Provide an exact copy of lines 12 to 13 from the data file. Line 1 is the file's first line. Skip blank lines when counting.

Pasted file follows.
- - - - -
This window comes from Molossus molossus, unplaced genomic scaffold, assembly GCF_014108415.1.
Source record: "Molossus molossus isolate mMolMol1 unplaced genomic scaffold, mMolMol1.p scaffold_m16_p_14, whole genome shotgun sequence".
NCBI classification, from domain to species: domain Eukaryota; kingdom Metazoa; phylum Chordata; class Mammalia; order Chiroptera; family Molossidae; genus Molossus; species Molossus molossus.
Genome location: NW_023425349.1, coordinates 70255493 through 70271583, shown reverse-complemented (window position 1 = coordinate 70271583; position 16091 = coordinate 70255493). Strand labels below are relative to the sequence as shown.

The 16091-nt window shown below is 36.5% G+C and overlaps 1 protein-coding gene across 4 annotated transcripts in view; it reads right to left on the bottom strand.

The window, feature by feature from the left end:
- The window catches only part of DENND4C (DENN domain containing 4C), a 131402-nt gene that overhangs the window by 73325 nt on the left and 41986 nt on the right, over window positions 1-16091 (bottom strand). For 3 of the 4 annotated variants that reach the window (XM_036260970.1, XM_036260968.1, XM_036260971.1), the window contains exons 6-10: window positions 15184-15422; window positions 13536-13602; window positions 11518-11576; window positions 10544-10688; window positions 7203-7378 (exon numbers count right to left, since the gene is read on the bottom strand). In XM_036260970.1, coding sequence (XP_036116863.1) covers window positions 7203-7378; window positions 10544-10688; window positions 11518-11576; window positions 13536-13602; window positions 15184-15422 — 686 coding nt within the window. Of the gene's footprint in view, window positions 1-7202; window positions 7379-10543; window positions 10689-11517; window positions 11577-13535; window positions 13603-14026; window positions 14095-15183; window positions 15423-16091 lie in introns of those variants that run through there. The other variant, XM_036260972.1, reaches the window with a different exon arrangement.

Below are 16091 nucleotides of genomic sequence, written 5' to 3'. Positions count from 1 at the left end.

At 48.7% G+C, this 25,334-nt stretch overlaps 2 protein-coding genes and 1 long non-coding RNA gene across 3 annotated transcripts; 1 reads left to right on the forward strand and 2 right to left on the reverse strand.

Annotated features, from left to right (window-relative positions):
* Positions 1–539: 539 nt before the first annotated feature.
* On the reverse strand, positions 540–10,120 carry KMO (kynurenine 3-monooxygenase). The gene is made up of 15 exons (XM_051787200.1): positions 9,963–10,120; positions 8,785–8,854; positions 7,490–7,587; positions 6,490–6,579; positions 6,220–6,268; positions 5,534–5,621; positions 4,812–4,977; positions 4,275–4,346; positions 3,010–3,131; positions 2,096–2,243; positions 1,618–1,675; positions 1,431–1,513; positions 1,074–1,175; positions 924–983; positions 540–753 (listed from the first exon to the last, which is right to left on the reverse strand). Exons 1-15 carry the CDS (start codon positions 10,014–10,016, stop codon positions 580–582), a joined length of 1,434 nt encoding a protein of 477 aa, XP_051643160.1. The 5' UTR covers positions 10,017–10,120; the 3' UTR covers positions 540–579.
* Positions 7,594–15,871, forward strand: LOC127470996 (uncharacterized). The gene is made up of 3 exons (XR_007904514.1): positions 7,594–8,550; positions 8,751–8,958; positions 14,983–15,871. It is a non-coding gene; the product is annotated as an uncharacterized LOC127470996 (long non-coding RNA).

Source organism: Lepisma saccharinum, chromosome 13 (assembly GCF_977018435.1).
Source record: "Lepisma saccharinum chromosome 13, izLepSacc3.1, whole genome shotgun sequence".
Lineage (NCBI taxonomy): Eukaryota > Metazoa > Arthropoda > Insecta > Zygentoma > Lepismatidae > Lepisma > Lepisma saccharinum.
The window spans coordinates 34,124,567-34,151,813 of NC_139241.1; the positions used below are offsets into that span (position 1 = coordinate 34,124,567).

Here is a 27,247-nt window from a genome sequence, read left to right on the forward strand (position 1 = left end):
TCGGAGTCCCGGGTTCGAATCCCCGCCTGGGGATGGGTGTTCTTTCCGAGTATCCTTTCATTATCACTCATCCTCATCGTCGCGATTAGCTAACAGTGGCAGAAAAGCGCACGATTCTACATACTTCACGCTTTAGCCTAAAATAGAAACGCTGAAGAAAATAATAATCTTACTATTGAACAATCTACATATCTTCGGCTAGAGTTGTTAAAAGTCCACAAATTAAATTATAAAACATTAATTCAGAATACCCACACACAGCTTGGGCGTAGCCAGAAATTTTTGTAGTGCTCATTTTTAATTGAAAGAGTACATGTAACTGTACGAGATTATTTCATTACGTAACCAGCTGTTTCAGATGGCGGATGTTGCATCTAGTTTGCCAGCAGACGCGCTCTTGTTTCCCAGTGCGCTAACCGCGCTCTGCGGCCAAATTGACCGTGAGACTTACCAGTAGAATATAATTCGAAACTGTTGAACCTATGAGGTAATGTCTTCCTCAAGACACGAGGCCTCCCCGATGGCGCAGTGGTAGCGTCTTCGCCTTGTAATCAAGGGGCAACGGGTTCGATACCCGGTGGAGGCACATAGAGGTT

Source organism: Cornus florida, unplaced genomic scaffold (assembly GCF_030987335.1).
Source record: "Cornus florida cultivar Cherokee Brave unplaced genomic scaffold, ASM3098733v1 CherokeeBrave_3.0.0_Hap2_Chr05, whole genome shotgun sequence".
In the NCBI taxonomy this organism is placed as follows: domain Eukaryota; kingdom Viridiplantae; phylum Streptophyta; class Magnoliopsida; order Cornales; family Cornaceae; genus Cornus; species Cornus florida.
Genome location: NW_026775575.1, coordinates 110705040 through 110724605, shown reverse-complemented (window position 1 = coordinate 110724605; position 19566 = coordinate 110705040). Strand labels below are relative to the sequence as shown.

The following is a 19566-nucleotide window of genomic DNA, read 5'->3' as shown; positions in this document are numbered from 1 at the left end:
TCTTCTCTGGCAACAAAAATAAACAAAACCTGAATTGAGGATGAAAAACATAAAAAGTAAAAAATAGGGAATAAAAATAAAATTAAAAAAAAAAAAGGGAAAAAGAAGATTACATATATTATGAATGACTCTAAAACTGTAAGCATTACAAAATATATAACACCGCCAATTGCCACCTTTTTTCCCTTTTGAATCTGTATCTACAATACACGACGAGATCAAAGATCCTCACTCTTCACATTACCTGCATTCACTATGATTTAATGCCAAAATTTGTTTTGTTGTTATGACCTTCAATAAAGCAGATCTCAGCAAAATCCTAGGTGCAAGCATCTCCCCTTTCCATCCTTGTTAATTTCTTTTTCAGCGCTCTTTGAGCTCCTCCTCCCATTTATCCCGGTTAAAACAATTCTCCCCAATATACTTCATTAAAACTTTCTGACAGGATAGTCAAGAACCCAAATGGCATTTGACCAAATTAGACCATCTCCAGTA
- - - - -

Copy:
* On the reverse strand, positions 540–10,120 carry KMO (kynurenine 3-monooxygenase). The gene is made up of 15 exons (XM_051787200.1): positions 9,963–10,120; positions 8,785–8,854; positions 7,490–7,587; positions 6,490–6,579; positions 6,220–6,268; positions 5,534–5,621; positions 4,812–4,977; positions 4,275–4,346; positions 3,010–3,131; positions 2,096–2,243; positions 1,618–1,675; positions 1,431–1,513; positions 1,074–1,175; positions 924–983; positions 540–753 (listed from the first exon to the last, which is right to left on the reverse strand). Exons 1-15 carry the CDS (start codon positions 10,014–10,016, stop codon positions 580–582), a joined length of 1,434 nt encoding a protein of 477 aa, XP_051643160.1. The 5' UTR covers positions 10,017–10,120; the 3' UTR covers positions 540–579.
* Positions 7,594–15,871, forward strand: LOC127470996 (uncharacterized). The gene is made up of 3 exons (XR_007904514.1): positions 7,594–8,550; positions 8,751–8,958; positions 14,983–15,871. It is a non-coding gene; the product is annotated as an uncharacterized LOC127470996 (long non-coding RNA).